oppn parties Turning the Front Page into Page 3

News Snippets

  • Crude prices fall sharply as Saudi Arabia assures normal production in a few weeks. Prices fall by 5.4% to $65.30 per barrel
  • Sensex tumbles 700 points over fears that rising crude prices will deal a body blow to the tottering Indian economy
  • As Rajeev Kumar fails to appear before the CBI despite several notices, the agency forms a special team to locate and apprehend him
  • S Jaishankar says Pakistan is not a normal neighbour and its behaviour is a "set of aberrations"
  • External Affairs Minister S Jaishankar says PoK in Indian territory and the country hopes to have physical jurisdiction over it one day
  • Barasat Sessions court near Kolkata rejects Rajeev Kumar anticipatory bail application citing lack of jurisdiction as the reason
  • PM Modi celebrates his birthday with Narmada aarti and later has lunch with his mother.
  • All 6 Bahujan Samaj Party MLAs merge with the Congress in Rajasthan
  • Bengal CM Mamata Banerjee to meet PM Modi on Wednesday, state issues on the agenda
  • Pakistan to open Kartarpur corridor on Nov 9
  • Rajeev Kumar, ex-police commissioner of Kolkata and wanted for questioning in the Sarada scam does not appear before the CBI despite the state administration requesting him to do so
  • Supreme Court asks the Centre to restore normalcy in J&K but keeping national interest in mind
  • As Trump accepts the invitation to attend a programme in Houston with PM Modi, India rushes to settle trade issues with US
  • After drone attack on Aramco's Suadi Arabia facility, oil prices jump 19% in intra-day trading causing worries for India
  • Imran Khan raises nuclear war bogey again, says if Pakistan loses a conventional war, it might fight till the end with its nuclear arsenal
Sunni Wakf Board and Nirvani Akhara write to the Supreme Court for a negotiated settlement to the Ayodhya dispute
oppn parties
Turning the Front Page into Page 3

By Sunil Garodia

About the Author

Sunil Garodia Editor-in-Chief of indiacommentary.com. Current Affairs analyst and political commentator. Writes for a number of publications.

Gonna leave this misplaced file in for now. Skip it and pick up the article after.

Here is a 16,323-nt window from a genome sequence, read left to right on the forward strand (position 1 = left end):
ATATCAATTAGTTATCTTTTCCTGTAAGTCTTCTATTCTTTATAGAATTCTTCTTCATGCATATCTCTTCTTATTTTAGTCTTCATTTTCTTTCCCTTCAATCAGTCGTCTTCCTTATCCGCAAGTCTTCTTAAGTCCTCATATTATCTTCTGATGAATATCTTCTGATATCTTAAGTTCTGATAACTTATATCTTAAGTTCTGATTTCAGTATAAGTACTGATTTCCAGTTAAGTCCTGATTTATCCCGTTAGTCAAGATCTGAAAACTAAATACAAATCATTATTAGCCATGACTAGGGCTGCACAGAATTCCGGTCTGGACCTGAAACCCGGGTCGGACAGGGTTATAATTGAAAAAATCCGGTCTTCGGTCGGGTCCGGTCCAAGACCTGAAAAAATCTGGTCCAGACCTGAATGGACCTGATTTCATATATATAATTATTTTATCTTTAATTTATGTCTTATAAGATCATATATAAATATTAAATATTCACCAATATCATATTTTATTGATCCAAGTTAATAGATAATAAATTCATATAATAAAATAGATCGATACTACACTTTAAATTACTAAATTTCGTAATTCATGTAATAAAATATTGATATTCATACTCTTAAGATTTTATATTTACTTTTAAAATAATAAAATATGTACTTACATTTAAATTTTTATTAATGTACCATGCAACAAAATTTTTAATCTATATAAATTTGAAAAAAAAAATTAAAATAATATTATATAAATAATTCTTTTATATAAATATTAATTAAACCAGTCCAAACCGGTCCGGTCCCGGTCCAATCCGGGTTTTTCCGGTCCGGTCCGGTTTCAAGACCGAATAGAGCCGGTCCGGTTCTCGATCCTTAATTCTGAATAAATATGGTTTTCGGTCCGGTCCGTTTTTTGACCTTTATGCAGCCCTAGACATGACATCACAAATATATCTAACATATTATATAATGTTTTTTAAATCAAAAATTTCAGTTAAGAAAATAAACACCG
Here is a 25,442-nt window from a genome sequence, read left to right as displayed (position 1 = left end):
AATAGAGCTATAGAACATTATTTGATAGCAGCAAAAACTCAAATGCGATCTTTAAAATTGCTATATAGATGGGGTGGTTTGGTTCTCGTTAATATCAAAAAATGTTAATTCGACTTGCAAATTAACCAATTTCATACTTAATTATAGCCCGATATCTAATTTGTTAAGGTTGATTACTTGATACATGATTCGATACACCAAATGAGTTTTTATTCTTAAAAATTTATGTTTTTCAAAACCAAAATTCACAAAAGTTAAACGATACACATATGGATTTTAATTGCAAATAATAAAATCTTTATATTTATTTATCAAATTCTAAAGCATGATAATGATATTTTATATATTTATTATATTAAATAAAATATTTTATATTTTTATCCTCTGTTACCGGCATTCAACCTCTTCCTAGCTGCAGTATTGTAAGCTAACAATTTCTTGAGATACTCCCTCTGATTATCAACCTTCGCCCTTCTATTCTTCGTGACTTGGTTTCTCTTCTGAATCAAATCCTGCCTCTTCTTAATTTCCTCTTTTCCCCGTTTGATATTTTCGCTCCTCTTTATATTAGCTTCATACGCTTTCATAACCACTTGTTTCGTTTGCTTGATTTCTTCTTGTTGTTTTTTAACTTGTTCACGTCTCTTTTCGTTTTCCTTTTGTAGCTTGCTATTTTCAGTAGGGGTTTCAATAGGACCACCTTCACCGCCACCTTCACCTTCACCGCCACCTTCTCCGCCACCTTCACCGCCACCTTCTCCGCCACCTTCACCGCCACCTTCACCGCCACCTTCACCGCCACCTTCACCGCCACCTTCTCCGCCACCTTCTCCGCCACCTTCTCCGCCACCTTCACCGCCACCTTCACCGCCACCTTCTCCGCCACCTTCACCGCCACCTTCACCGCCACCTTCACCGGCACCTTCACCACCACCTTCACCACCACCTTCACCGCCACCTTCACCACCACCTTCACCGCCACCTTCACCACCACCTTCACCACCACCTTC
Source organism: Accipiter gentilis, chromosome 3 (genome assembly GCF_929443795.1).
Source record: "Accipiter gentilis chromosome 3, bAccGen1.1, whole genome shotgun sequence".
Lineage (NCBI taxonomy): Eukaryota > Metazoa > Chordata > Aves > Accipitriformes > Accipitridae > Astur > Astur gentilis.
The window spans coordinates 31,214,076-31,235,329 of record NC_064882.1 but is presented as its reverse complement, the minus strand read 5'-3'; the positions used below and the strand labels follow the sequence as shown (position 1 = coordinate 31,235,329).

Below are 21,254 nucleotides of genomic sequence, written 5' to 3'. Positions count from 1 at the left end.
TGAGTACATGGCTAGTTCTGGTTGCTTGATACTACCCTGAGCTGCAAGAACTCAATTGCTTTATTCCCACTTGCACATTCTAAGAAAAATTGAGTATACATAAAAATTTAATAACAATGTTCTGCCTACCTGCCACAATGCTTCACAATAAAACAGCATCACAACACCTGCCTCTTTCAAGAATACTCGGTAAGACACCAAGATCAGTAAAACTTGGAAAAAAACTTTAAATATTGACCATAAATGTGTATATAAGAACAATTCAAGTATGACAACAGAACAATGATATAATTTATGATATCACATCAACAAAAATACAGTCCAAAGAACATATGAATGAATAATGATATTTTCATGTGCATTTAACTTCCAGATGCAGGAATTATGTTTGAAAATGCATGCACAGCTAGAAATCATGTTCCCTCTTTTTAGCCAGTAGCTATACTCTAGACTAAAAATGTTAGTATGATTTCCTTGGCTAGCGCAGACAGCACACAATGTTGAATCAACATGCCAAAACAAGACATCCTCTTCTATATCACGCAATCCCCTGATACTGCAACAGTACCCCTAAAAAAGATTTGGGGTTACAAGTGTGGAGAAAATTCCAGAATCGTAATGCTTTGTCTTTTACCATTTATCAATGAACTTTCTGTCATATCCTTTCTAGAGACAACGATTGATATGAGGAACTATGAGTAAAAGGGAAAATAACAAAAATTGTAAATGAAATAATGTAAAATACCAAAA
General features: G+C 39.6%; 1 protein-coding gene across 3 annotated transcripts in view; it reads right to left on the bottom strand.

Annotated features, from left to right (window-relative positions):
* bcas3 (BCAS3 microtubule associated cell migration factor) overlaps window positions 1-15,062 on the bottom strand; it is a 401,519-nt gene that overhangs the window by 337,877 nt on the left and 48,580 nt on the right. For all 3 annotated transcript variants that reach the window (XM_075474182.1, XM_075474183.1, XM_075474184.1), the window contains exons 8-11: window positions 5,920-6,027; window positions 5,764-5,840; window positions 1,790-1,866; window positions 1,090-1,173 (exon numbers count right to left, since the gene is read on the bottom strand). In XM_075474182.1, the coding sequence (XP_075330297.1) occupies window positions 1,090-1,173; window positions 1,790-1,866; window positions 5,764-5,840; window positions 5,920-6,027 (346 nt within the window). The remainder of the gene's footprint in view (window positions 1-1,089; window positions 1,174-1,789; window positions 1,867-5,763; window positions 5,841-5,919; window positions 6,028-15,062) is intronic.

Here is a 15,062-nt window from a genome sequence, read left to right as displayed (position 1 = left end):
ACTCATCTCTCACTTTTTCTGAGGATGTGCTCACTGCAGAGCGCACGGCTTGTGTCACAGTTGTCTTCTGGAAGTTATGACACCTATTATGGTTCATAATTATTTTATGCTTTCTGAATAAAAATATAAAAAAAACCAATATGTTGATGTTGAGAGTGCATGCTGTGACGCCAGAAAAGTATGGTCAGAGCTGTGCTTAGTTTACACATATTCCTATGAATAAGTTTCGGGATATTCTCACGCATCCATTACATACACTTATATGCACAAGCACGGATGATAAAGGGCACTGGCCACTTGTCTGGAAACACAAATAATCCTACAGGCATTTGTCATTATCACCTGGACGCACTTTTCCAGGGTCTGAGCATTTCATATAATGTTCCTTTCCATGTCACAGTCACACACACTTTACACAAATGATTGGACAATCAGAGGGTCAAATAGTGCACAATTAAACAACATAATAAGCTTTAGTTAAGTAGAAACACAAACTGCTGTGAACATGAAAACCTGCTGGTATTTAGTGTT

Till now, we were used to sensationalism on the television channels. The Sheena Bora murder case has turned mainstream media sensationalist too. Someone has rightly commented that the Front Page has now become Page 3. The situation is going out of hand with a daily dose of tit-bits about the dramatis persona in the case dominating news in India. Who is interested in reading so much trash about Peter Mukherjea, Indrani Mukherjea and her various husbands and their combined progeny? Evidence says almost everyone.

Scandal sells and sells so forcefully that our venerated newspapers have turned into screaming tabloids. If someone in public life is involved in a serious crime like murdering her own daughter, it definitely is front page news, maybe for a period of two or three days as developments unfold. But digging up the past of such a person and splashing it all over the front page is not mainstream news. It is plain, simple gossip and is not worth front paging by venerated newspapers.

But almost everyone now believes in the maxim that people should be given what they want. Hence, when we pick up the newspapers these days, we have headlines like “Indrani stoic in court while daughter breaks down” and have two column into 25 cms photographs of a police officer carrying a suitcase that was to be used to carry Indrani’s sons body after he was murdered too, on the front page. Do these items deserve to be on the front page even a week after the story first broke? I am of the opinion that they do not and should have been relegated to the inside pages long ago.

But the urge to attract new readers and do what others are doing is so strong that not one newspaper has gone off the story and moved on to more pressing items. Indrani Mukherjea should demand royalty from the press for squeezing every little drop out of her life. There were big pictures of her parents’ house in Guwahati, for God’s sake, as if anyone would be interested to know how her parents live. But there are readers for these stories and the newspapers are catering to the lowest common denominator, never mind journalistic standards.